Kevin Strickland, who was freed after suffering Missouri’s longest known wrongful conviction, in a lawsuit on Tuesday alleged that Corizon Health, the state’s former prison medical provider, neglected serious medical needs that contributed to his reliance on a wheelchair.

Strickland’s federal lawsuit is the latest filed against Corizon, which until recently was contracted to provide comprehensive care to incarcerated people in the Missouri Department of Corrections. The company has been the subject of hundreds of lawsuits in Missouri and Kansas, where its statewide prison care contracts expired in 2021 and 2020 respectively.

Strickland, 62, suffers from back problems stemming from spinal stenosis and neurologic deficits that make standing for long periods of time difficult. Lawyers for Strickland contend Corizon’s policies caused Strickland to “suffer substantial loss of mobility and pain” in violation of the Eighth Amendment.

“He sustained, and continues to sustain, mental and emotional pain, anguish and anxiety knowing that his physical ailment has not been treated, continues to deteriorate, and may result in a permanent loss of bodily function,” his lawyers wrote.

A spokesman for Corizon did not reply to The Star’s request for comment on Tuesday.

History in Missouri, Kansas

Like most states in the U.S., Kansas and Missouri offer prison health care services through private providers. Corizon, a Tennessee company founded in 1978, has described itself as the largest for-profit prison health care provider in the country.

Corizon began providing its services to prisons across Missouri in 1992, when the state first privatized its prison health care system. In Kansas, the company had the exclusive right to provide health care to prisoners beginning in October 2013.

Prisoners have long complained of substandard care in facilities run by Corizon. Over the years, hundreds of lawsuits have been filed alleging negligence by incarcerated people in Kansas and Missouri alone.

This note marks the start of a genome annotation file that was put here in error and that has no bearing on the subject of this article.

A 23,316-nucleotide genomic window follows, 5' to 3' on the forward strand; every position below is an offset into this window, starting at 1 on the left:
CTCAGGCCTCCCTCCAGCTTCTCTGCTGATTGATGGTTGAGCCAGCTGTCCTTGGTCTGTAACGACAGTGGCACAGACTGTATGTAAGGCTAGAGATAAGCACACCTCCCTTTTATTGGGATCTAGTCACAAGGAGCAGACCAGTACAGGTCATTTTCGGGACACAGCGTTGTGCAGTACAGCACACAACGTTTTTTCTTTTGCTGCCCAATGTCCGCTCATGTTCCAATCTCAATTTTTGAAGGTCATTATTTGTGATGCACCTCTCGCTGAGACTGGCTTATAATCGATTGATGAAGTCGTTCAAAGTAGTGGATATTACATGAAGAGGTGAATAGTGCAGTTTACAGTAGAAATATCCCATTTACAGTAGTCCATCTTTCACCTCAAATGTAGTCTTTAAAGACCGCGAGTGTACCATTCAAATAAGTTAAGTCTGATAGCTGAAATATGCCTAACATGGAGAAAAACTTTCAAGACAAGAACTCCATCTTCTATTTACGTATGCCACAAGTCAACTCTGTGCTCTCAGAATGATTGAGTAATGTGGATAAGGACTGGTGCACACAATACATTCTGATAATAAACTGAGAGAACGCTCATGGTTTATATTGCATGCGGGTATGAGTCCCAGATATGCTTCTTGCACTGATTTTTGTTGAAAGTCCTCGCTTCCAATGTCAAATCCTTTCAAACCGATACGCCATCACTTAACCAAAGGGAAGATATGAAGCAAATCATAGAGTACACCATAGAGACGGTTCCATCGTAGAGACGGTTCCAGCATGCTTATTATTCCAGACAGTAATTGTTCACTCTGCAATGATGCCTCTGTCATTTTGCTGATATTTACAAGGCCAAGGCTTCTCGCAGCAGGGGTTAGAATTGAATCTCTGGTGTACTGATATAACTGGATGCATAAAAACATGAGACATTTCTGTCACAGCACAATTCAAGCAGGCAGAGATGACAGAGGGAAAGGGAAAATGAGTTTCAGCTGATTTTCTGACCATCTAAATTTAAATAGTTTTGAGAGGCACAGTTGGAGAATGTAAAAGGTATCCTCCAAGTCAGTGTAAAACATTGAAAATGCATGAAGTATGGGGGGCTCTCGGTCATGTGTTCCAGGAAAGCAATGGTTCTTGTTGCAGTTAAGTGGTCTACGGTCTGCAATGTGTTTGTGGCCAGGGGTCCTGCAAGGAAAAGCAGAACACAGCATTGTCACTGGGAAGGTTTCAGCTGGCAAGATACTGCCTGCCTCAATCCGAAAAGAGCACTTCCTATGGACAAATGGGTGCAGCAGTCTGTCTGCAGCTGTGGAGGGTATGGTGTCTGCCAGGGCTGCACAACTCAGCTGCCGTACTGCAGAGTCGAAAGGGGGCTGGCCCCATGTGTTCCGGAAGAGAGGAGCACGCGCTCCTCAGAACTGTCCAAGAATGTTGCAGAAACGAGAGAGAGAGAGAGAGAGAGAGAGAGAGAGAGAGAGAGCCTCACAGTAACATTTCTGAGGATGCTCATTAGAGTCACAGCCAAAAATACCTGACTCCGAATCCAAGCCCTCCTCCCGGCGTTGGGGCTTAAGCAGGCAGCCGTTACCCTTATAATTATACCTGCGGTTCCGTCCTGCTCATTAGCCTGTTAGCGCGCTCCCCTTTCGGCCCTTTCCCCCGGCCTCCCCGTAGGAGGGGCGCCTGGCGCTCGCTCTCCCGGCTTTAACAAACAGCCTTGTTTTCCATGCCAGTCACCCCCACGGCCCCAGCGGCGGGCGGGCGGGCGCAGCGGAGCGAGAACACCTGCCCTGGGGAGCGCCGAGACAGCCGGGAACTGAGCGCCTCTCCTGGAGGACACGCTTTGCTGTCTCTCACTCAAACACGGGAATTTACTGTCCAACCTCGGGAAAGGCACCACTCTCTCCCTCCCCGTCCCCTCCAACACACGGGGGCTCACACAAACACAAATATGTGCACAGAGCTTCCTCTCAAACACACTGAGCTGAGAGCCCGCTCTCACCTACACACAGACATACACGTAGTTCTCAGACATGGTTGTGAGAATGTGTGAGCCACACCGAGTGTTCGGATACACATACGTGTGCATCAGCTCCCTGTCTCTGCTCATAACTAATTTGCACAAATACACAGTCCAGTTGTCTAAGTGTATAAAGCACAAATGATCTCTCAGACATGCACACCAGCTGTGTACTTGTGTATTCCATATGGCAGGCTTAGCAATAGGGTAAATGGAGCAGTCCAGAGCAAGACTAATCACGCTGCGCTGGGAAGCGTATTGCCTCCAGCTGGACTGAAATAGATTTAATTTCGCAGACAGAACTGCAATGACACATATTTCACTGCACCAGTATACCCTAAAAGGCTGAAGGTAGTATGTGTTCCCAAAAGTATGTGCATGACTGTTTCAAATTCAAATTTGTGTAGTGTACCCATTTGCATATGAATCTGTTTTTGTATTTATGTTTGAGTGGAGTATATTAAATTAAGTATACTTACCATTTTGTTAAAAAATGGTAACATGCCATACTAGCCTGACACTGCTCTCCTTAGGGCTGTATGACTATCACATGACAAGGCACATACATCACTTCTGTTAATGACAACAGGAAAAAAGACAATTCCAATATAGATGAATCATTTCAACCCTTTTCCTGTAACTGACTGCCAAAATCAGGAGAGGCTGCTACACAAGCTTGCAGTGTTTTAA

For example, one lawsuit came from the family of Marques Davids, who had complained of headaches and muscle weakness in the Kansas prison where he was incarcerated. Davids died of an untreated fungal infection of the brain.

A Star investigation in 2019 reviewed Corizon’s track record in Kansas prisons. In an analysis of performance documents from July 2015 through December 2018, The Star found that prisoners regularly complained of ailments without being allowed to see a doctor, nearly 20% of its 10,000 prisoners were taking psychotropic medications and several prisons reported no hours worked by psychiatrists.

Kansas had levied roughly $7.4 million in penalties against Corizon.

Lamonte McIntyre, who spent 23 years in Kansas prisons for a double murder he did not commit, previously told The Star he received poor health care while incarcerated. He developed a knotty growth on the top of his foot that became so painful he had to order a larger shoe.

“You keep going back and they don’t believe your ailment,” McIntyre had said. “They think everybody is trying to con.”

States cut ties

Both Kansas and Missouri severed ties with Corizon in the wake of criticisms about the quality of care provided.

In April 2020, the Kansas Department of Corrections announced a shift toward Centurion Health, another provider of prison health care. Under the terms of the contract, Centurion is paid $86.5 million for its first year of service through a deal that could stretch into 2026.

Missouri’s partnership with Corizon ended in November. It came after a successful bid by competitor Centurion to take over the services in exchange for $1.4 billion over a seven-year period.

This story was originally published January 18, 2022 9:24 PM.

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Bill Lukitsch covers breaking news for The Star. Before joining The Star, he covered politics and local government for the Quad-City Times.

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